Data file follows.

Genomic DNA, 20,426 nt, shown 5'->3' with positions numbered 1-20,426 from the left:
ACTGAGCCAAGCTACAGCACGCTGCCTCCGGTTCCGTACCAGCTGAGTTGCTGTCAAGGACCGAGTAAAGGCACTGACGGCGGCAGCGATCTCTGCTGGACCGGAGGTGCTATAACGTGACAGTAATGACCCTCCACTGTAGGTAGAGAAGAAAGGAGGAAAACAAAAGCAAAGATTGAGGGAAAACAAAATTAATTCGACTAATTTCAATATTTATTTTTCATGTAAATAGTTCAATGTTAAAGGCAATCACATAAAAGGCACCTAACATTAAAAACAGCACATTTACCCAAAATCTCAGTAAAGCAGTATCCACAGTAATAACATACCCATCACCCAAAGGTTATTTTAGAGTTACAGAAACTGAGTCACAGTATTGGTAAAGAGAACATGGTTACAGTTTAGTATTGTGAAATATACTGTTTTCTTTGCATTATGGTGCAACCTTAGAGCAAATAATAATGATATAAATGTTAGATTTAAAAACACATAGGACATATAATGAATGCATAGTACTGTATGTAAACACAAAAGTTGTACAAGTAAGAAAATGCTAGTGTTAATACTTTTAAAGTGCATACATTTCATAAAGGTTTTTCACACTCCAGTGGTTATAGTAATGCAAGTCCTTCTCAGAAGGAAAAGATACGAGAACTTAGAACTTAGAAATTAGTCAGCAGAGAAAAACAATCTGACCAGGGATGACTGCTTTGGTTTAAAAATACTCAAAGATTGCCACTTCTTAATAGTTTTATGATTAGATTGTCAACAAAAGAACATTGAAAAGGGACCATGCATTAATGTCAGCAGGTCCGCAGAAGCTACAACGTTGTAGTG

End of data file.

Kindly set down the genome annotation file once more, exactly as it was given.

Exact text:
Genomic DNA, 20,426 nt, shown 5'->3' with positions numbered 1-20,426 from the left:
ACTGAGCCAAGCTACAGCACGCTGCCTCCGGTTCCGTACCAGCTGAGTTGCTGTCAAGGACCGAGTAAAGGCACTGACGGCGGCAGCGATCTCTGCTGGACCGGAGGTGCTATAACGTGACAGTAATGACCCTCCACTGTAGGTAGAGAAGAAAGGAGGAAAACAAAAGCAAAGATTGAGGGAAAACAAAATTAATTCGACTAATTTCAATATTTATTTTTCATGTAAATAGTTCAATGTTAAAGGCAATCACATAAAAGGCACCTAACATTAAAAACAGCACATTTACCCAAAATCTCAGTAAAGCAGTATCCACAGTAATAACATACCCATCACCCAAAGGTTATTTTAGAGTTACAGAAACTGAGTCACAGTATTGGTAAAGAGAACATGGTTACAGTTTAGTATTGTGAAATATACTGTTTTCTTTGCATTATGGTGCAACCTTAGAGCAAATAATAATGATATAAATGTTAGATTTAAAAACACATAGGACATATAATGAATGCATAGTACTGTATGTAAACACAAAAGTTGTACAAGTAAGAAAATGCTAGTGTTAATACTTTTAAAGTGCATACATTTCATAAAGGTTTTTCACACTCCAGTGGTTATAGTAATGCAAGTCCTTCTCAGAAGGAAAAGATACGAGAACTTAGAACTTAGAAATTAGTCAGCAGAGAAAAACAATCTGACCAGGGATGACTGCTTTGGTTTAAAAATACTCAAAGATTGCCACTTCTTAATAGTTTTATGATTAGATTGTCAACAAAAGAACATTGAAAAGGGACCATGCATTAATGTCAGCAGGTCCGCAGAAGCTACAACGTTGTAGTG